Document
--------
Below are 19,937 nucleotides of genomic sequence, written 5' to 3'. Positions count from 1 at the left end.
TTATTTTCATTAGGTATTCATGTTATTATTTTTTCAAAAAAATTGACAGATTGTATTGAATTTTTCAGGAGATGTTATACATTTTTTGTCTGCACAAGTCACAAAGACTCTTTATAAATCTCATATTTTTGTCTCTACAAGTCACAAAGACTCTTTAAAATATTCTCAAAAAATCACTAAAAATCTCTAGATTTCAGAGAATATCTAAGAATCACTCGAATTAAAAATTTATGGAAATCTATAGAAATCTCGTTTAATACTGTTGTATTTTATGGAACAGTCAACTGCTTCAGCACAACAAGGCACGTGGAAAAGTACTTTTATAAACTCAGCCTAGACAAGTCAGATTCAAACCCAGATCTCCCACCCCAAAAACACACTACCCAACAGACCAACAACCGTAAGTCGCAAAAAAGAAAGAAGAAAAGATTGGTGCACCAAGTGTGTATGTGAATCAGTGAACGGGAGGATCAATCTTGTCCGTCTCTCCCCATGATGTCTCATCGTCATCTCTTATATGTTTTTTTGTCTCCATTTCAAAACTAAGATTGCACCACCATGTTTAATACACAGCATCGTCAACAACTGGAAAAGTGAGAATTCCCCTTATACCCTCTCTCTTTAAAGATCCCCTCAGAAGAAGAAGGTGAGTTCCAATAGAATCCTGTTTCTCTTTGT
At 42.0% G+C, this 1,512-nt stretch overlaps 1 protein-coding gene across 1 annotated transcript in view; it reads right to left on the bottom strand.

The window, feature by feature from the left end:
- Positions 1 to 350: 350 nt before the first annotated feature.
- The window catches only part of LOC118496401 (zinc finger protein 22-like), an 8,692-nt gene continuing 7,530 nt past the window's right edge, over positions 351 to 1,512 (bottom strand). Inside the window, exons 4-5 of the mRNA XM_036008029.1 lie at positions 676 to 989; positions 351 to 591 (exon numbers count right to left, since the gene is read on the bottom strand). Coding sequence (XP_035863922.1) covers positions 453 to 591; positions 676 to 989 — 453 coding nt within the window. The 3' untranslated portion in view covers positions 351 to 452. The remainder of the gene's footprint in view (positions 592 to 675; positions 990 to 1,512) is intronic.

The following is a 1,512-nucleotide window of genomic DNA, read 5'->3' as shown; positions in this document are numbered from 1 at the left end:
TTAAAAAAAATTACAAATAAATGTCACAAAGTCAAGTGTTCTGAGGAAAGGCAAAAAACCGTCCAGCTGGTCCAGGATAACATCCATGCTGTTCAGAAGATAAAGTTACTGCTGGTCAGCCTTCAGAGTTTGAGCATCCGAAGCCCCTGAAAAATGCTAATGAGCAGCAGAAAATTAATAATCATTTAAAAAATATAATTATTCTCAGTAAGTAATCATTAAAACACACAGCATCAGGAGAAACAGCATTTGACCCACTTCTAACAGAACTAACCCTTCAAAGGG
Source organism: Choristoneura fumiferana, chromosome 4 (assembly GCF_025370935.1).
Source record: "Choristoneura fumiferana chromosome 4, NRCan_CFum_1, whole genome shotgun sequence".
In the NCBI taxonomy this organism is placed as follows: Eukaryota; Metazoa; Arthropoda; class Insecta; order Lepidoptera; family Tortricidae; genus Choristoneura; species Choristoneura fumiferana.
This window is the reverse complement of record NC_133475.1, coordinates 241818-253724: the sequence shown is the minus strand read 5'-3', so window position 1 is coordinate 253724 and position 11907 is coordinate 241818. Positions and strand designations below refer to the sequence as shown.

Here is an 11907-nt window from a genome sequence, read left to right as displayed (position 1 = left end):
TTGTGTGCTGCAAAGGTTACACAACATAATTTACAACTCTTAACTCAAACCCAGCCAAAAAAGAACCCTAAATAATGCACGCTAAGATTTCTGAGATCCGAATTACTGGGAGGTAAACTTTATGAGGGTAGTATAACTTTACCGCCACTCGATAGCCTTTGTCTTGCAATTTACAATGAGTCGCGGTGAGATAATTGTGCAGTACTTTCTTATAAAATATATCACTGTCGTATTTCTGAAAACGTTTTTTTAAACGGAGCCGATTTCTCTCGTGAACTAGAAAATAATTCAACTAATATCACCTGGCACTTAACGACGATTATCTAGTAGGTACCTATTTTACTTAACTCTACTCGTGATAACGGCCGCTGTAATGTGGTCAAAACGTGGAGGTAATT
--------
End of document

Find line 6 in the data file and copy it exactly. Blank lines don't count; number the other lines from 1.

- The window catches only part of LOC118496401 (zinc finger protein 22-like), an 8,692-nt gene continuing 7,530 nt past the window's right edge, over positions 351 to 1,512 (bottom strand). Inside the window, exons 4-5 of the mRNA XM_036008029.1 lie at positions 676 to 989; positions 351 to 591 (exon numbers count right to left, since the gene is read on the bottom strand). Coding sequence (XP_035863922.1) covers positions 453 to 591; positions 676 to 989 — 453 coding nt within the window. The 3' untranslated portion in view covers positions 351 to 452. The remainder of the gene's footprint in view (positions 592 to 675; positions 990 to 1,512) is intronic.